4 Lessons the Church Can Learn from the Millennial and Gen Z Revival of Barnes & Noble

growth mindset Mar 21, 2023
4 Lessons the church can learn from the revival of Barnes & Noble


Millennials and Gen Zers are leaving the church in increasing numbers. That's no secret, right? But did you know they're flocking to Barnes & Noble, and local booksellers in their community?

Since the pandemic lockdowns, Barnes & Noble has experienced a revival, and it's being driven by something that may surprise you...

Nostalgia for the good old days before the Internet!

I think this is incredibly fascinating. And I believe there are four key lessons the church can learn from the Millennial and Gen Z Revival of Barnes & Noble, on how to better engage the younger generations.


Links for Today's Show


What the Church Can Learn From the Revival of Barnes & Noble

Do you remember back when Amazon.com started…and it only sold books? We have to go back all the way back to July 16, 1995. That’s when Amazon launched.

And within 10 years Amazon became so dominant that many experts predicted that it would kill all the brick and mortar bookstores, who just couldn't compete on price.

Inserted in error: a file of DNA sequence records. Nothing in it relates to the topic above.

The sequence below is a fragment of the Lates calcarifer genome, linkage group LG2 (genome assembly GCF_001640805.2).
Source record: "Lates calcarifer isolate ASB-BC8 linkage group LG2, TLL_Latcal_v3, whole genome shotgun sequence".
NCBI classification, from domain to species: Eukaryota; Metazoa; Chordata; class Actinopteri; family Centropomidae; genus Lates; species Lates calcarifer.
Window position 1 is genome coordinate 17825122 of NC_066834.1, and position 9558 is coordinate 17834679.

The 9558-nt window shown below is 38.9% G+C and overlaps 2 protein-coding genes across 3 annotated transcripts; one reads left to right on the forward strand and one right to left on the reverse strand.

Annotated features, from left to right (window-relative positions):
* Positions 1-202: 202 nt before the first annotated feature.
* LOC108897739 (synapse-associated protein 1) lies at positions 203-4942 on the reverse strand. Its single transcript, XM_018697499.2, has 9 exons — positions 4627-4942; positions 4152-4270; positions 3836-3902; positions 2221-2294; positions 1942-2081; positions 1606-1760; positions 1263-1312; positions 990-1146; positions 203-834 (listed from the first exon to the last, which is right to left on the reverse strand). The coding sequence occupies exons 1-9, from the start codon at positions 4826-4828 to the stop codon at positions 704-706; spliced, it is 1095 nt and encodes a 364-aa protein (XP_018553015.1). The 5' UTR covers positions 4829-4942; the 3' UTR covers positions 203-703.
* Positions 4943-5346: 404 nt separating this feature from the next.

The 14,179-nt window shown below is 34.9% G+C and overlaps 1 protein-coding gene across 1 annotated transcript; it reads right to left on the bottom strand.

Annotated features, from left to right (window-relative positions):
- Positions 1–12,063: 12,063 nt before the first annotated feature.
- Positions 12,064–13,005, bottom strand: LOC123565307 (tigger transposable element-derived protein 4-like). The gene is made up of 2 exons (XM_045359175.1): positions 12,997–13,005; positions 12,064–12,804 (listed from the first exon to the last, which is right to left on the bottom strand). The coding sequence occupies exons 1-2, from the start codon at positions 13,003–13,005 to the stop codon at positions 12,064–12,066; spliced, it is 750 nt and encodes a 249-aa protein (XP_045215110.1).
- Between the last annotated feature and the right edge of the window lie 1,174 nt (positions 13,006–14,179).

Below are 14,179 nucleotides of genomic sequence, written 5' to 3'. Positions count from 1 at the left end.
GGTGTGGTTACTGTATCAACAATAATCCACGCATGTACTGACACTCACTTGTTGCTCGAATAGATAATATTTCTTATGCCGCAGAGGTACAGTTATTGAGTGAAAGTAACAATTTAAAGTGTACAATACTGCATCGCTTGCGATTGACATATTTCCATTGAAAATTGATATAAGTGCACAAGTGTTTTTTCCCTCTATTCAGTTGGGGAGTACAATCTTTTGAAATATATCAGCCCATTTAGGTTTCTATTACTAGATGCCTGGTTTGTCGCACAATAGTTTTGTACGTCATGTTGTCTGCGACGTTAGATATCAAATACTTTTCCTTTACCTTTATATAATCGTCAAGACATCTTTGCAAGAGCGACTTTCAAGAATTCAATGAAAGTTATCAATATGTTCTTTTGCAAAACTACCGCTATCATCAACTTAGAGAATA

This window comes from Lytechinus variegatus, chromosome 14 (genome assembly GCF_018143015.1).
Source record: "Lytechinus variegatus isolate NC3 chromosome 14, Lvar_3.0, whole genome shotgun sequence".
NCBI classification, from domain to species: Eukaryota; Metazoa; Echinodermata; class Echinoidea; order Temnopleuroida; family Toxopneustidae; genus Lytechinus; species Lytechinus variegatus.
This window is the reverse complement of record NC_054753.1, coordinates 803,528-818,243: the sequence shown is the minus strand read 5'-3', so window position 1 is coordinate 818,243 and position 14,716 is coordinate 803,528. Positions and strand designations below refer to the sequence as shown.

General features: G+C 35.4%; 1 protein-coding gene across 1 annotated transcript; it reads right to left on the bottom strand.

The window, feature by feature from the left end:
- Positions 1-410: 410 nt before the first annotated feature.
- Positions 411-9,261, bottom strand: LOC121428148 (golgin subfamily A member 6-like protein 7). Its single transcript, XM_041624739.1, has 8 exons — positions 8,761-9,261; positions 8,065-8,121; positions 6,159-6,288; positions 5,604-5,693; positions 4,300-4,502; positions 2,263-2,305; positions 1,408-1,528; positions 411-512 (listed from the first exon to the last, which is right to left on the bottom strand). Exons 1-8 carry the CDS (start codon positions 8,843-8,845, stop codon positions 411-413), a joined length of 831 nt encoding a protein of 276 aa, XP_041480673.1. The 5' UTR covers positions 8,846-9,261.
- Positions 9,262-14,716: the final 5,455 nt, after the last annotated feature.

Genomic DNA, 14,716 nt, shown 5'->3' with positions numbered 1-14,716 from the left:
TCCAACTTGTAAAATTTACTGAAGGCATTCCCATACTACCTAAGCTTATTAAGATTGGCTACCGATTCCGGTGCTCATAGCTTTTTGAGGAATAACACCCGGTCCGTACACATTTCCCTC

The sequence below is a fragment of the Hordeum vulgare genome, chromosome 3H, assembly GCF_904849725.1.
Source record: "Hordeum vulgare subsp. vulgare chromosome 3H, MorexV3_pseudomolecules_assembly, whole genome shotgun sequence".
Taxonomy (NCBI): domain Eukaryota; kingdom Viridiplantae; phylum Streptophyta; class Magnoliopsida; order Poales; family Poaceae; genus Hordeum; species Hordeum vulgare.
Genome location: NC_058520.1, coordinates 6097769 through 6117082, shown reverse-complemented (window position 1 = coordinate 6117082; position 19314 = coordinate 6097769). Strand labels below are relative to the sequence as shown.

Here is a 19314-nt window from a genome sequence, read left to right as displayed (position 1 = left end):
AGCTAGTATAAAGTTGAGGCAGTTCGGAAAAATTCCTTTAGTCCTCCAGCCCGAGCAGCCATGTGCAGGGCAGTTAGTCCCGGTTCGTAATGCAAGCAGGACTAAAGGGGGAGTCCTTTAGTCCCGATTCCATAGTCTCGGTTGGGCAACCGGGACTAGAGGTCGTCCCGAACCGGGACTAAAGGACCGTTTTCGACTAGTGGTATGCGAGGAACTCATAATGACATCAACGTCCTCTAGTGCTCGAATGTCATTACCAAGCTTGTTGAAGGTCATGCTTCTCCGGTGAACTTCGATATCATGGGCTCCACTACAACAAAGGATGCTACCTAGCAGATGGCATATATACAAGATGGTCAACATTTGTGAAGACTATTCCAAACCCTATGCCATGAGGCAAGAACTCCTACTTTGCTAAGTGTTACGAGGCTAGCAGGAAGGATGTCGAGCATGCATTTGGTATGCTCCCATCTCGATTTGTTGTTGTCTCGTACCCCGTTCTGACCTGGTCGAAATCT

Several major national bookstore chains have closed over the years. Familiar names you might remember like Borders Books & Music, Waldenbooks, and Family Christian Stores, along with dozens of smaller, local bookstores.

Then in 2006-2007 the e-Reader revolution began with the introduction of the Sony Reader, then Kindle, then Nook. And of course, now we can read e-books on our iPad, Tablets, computers, and even our phones.

And experts have wondered if physical books could soon become a thing of the past. Especially since Millennials and post-Millennials are digital natives, having totally grown up in an online world.

Then COVID happened, and bookstores and other retailers were forced to close for months, and we all wondered if that would be the end of our friendly neighborhood bookstores.

Turns out, it wasn’t.


Local Bookstores are Experiencing a Revival

Because this past Christmas season, I happened to notice that the bookstores in my community were thriving. Every time I’d drive past or stop into a Barnes & Noble, or one of our smaller, local booksellers, their parking lots were packed.

And now three months after Christmas, these stores are still keeping busy. In fact, one day, driving past Schuler Books, our largest local book shop here in Grand Rapids, MI where I live, I said to myself. “Well, I guess Amazon hasn’t killed all the bookstores yet.”